Perseverance and determination are the words that define Venezuelan cyclist Stefany Hernandez, the BMX world champion, who is preparing to take Gold at the Olympic Games 2016 in Rio de Janeiro in August.
"I want to be an Olympic champion," the cyclist told Xinhua on Tuesday while adding that her training regime to achieve this goal began in 2013 when she decided she wanted to try to qualify for Rio 2016 and win the gold medal for Venezuela.
In a sport as demanding as cycling, the challenge may sound beyond the average person, but when talking about Stefany, the dream is within reach.
Nothing more gratifying than winning for Venezuela: Hernandez
On July 25, 2015, Stefany won the BMX World Championship in Zolder, Belgium. With this title, Hernandez became the first Venezuelan champion in world BMX-ing, after attending the championship five times.
"There is nothing more gratifying than winning for Venezuela," said the cyclist.
In the International Cycling Union (UCI) world ranking, updated at the end of 2015, Stefany is in second place with 1,615 points while Colombian Mariana Pajon is in first place with 1,620 points.
"Today I am the world number two, after so much sacrifice but with perseverance and dedication I will aim to the first in the 2016 ranking because I have prepared 100 percent for this," said Stefany.
She was in the city of Medellin, Colombia, recently where she met the best representatives of world BMX-ing as part of her training on her way to the Olympics.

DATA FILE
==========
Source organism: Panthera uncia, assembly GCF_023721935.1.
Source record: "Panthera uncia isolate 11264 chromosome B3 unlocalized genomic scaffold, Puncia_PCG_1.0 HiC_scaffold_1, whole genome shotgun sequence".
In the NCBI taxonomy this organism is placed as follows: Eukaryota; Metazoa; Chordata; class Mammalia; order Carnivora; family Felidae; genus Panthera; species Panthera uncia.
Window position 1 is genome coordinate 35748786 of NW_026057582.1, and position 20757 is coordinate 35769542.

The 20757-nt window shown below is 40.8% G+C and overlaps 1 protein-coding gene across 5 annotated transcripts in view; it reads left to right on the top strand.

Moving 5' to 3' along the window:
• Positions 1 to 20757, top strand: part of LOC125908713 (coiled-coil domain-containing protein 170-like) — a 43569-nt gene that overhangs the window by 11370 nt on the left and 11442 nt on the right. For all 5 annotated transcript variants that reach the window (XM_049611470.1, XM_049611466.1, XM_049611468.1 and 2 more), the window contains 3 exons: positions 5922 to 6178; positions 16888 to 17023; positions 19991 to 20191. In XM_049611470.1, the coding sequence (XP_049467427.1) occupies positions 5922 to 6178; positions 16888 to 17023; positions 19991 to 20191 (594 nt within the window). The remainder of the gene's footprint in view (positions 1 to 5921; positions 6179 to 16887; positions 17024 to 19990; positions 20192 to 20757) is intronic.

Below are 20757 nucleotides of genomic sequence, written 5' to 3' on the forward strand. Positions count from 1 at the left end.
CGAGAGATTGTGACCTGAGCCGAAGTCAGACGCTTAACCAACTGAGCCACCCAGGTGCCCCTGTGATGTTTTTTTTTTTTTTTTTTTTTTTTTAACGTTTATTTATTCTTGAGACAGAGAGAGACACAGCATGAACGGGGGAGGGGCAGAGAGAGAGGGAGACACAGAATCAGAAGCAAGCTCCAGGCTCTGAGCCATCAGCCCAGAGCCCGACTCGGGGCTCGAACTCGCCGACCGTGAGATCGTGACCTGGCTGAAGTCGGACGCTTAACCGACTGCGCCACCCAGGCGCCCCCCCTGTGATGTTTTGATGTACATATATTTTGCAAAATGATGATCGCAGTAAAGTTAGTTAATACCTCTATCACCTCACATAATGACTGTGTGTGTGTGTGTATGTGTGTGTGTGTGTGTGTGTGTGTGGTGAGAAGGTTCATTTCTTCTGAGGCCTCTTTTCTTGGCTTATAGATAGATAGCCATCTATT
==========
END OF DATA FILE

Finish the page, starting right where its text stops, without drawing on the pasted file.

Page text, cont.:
"I will return to Medellin in May for the World Championship 2016. After this competition, the BMX cyclists who have qualified for Rio will be announced," said Stefany.
Stefany's performances in the 2015 competitions allowed her to advance in the UCI ranking. In July, she was ranked fourth with 1,310 points. She moved up to the third place with 1,465 points in August and ended the year in second place.
Have to work hard for the titles: Hernandez
The Olympic qualifiers, that will close on May 30, will grant the first three countries in the ranking table two places each at the sporting event in August.
"If we want titles we have to work hard for them. It is only a matter of setting targets. I have worked together with my trainers and we have had good planning and we have become a good team," said Hernandez.
The cyclist thanked the Sports Ministry and Venezuela's Olympic Committee for their support and for giving her an Olympic Solidarity Grant to train in Switzerland.
Rio's Olympics will be the cyclist's second after she came ninth in London 2012.
Stefany is the youngest of three siblings from Guayana in southern Venezuela.
In 2009, at 17-years-old, Stefany joined the national BMX team and began competing in international competitions always with a view to winning an Olympic gold medal.Published 03 Feb 2016, 23:45 IST